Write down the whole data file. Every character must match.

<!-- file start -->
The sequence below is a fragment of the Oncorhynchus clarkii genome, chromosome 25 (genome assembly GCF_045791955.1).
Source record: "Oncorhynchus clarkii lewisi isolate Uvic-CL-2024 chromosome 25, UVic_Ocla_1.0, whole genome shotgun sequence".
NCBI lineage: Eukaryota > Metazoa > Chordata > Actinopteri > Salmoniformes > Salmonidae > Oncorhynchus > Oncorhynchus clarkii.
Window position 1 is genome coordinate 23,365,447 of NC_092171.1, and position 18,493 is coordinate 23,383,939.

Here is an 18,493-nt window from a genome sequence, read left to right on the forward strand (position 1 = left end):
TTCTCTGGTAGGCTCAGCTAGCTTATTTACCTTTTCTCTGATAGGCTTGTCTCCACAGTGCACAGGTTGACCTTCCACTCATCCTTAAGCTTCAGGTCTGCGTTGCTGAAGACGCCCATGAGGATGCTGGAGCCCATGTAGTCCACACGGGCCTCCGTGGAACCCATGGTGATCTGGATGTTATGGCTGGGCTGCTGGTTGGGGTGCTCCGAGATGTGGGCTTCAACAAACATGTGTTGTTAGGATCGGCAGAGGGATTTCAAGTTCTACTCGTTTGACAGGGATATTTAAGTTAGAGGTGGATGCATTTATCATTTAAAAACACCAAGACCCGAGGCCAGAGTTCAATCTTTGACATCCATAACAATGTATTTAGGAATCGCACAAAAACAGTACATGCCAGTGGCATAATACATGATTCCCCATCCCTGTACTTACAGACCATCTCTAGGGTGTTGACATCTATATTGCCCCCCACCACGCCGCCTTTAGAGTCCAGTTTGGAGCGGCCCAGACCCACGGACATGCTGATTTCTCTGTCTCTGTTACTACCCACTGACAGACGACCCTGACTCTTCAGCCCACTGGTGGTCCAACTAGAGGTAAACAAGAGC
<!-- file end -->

The sequence below is a fragment of the Oncorhynchus clarkii genome, chromosome 25 (genome assembly GCF_045791955.1).
Source record: "Oncorhynchus clarkii lewisi isolate Uvic-CL-2024 chromosome 25, UVic_Ocla_1.0, whole genome shotgun sequence".
NCBI lineage: Eukaryota > Metazoa > Chordata > Actinopteri > Salmoniformes > Salmonidae > Oncorhynchus > Oncorhynchus clarkii.
Window position 1 is genome coordinate 23,365,447 of NC_092171.1, and position 18,493 is coordinate 23,383,939.

Here is an 18,493-nt window from a genome sequence, read left to right on the forward strand (position 1 = left end):
TTCTCTGGTAGGCTCAGCTAGCTTATTTACCTTTTCTCTGATAGGCTTGTCTCCACAGTGCACAGGTTGACCTTCCACTCATCCTTAAGCTTCAGGTCTGCGTTGCTGAAGACGCCCATGAGGATGCTGGAGCCCATGTAGTCCACACGGGCCTCCGTGGAACCCATGGTGATCTGGATGTTATGGCTGGGCTGCTGGTTGGGGTGCTCCGAGATGTGGGCTTCAACAAACATGTGTTGTTAGGATCGGCAGAGGGATTTCAAGTTCTACTCGTTTGACAGGGATATTTAAGTTAGAGGTGGATGCATTTATCATTTAAAAACACCAAGACCCGAGGCCAGAGTTCAATCTTTGACATCCATAACAATGTATTTAGGAATCGCACAAAAACAGTACATGCCAGTGGCATAATACATGATTCCCCATCCCTGTACTTACAGACCATCTCTAGGGTGTTGACATCTATATTGCCCCCCACCACGCCGCCTTTAGAGTCCAGTTTGGAGCGGCCCAGACCCACGGACATGCTGATTTCTCTGTCTCTGTTACTACCCACTGACAGACGACCCTGACTCTTCAGCCCACTGGTGGTCCAACTAGAGGTAAACAAGAGC